For Depression May Improve Outcomes - If First Medicine Does Not Work
Try or Add Another Medication - Study Says
Successfully treating depression may require trying different drugs,
according to research from the UT (University of Texas) Southwestern
Medical Center. They found that one in three to four people who do not
achieve a full remission of symptoms from an initial antidepressant
became symptom-free after changing to or adding a second antidepressant.
Dr. A. John Rush said “The message to the patient is: 'Hang in there. If
the first treatment does not relieve your symptoms, consider changing or
adding another medication. Follow instructions from your doctor, and
don't give up.” Rush is the vice chairman of clinical sciences and
professor of psychiatry at UT Southwestern Medical Center.
The $35 million six year study involved nearly 3,000 patients. The
researchers wanted to assess the effectiveness of various treatments for
depression in "real-world" settings for people who also have other
medical and psychiatric conditions. The study, designated STAR*D
(Sequenced Treatment Alternatives to Relieve Depression), was broken
down into four phases.
In the first phase the participants were treated with the antidepressant
citalopram hydrobromide (Celexa) for up to 14 weeks. A
"measurement-based care" approach was used to assess progress. The
patients were evaluated for symptoms and medication side effects at each
visit based on certain guidelines, with dosages modified as needed. The
researchers found that at the end of phase one, about one-third of the
participants were symptom-free.
In the second phase the patients were given a choice whether to add
another drug to Celexa or switch drugs. Of those, 1,429 continued in
the study. Those who chose to switch medications were randomized into
three groups receiving one of three popular antidepressants: bupropion
hydrochloride-SR (Wellbutrin-SR), sertraline hydrochloride (Zoloft) or
venlafaxine hydrochloride-XR (Effexor-XR). Of those, approximately 25
percent achieved remission of symptoms within 14 weeks. There was no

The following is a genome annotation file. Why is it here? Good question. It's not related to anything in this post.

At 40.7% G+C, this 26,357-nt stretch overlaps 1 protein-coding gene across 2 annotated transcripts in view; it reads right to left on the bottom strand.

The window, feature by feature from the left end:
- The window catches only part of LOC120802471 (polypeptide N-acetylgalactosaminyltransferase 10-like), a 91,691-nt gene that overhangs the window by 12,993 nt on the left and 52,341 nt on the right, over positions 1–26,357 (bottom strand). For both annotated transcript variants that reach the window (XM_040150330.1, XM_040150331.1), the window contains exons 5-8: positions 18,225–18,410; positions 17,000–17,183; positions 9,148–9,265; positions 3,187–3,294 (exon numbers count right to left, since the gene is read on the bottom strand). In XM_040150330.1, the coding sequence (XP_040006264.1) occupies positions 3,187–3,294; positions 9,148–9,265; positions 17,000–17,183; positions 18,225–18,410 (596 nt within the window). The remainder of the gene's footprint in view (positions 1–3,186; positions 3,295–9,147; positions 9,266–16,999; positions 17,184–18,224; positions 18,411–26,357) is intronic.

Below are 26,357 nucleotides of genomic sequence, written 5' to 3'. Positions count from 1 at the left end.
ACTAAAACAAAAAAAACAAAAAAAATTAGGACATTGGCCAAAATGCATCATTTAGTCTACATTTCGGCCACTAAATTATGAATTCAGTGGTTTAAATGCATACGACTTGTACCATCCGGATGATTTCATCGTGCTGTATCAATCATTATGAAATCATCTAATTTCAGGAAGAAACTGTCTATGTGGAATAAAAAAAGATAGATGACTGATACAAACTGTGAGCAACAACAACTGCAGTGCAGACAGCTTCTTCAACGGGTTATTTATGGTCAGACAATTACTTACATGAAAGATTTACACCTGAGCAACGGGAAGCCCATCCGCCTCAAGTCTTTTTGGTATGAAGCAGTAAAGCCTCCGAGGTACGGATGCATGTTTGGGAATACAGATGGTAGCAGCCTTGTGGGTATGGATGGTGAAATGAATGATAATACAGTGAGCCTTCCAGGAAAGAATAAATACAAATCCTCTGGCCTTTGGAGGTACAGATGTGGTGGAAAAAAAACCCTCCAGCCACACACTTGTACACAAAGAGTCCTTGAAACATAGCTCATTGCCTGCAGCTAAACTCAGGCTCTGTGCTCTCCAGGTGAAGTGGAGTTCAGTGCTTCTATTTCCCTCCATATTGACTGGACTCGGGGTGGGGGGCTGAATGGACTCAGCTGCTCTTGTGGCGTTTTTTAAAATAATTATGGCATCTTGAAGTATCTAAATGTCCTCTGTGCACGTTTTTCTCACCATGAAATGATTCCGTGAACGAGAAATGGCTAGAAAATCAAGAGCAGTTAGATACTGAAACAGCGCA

significant differences in efficacy, safety or tolerability between the
Participants who chose to add a medication were given either bupropion
hydrochloride-SR or buspirone hydrochloride, along with citalopram. Of
this group, 30 percent of these patients became symptom-free within 14
weeks. Interestingly, neither medication combination was statistically
different in its effectiveness on primary outcomes.
Dr. Madhukar Trivedi said "These results show that augmenting a first
antidepressant with a second one may be worthwhile for some patients and
might be considered even earlier for some people." Trivedi is professor
of psychiatry at UT Southwestern and lead author of one of the studies.
"If you add together the people who achieved remission in both phase one
and phase two of STAR*D, you see that more than 50 percent of
participants become symptom-free after one or two treatments. That is
exciting. If you compare this to the vast majority of other chronic
medical diseases, getting to remission in this large percentage is good
Dr. Rush said "The bottom line is, 'If you can hang in there for at
least two different treatments, you have better than a 50 percent chance
of not just getting better, but getting well'.” He added “The bad news
is that we still have a way to go with the 40 percent of people who've
had two different drug treatments and still haven't achieved remission –
which means that we need better treatments. For a person walking into a
doctor's office with depression, that could mean that your first
treatment may not be your last. But it does suggest that it's worthwhile
to keep on trying."
There are about 19 million adults struggling with depression each year.
That accounts for 9.5 percent of the total population. The episodes
frequently return and usually last two years. The researchers said
depression, the fourth-most disabling illness worldwide, cost the United
States an estimated $83 billion in the year 2000.
By Dan Wilson
Books on the Mind
Keywords and Misspellings: Anti-depressant anti-depresant
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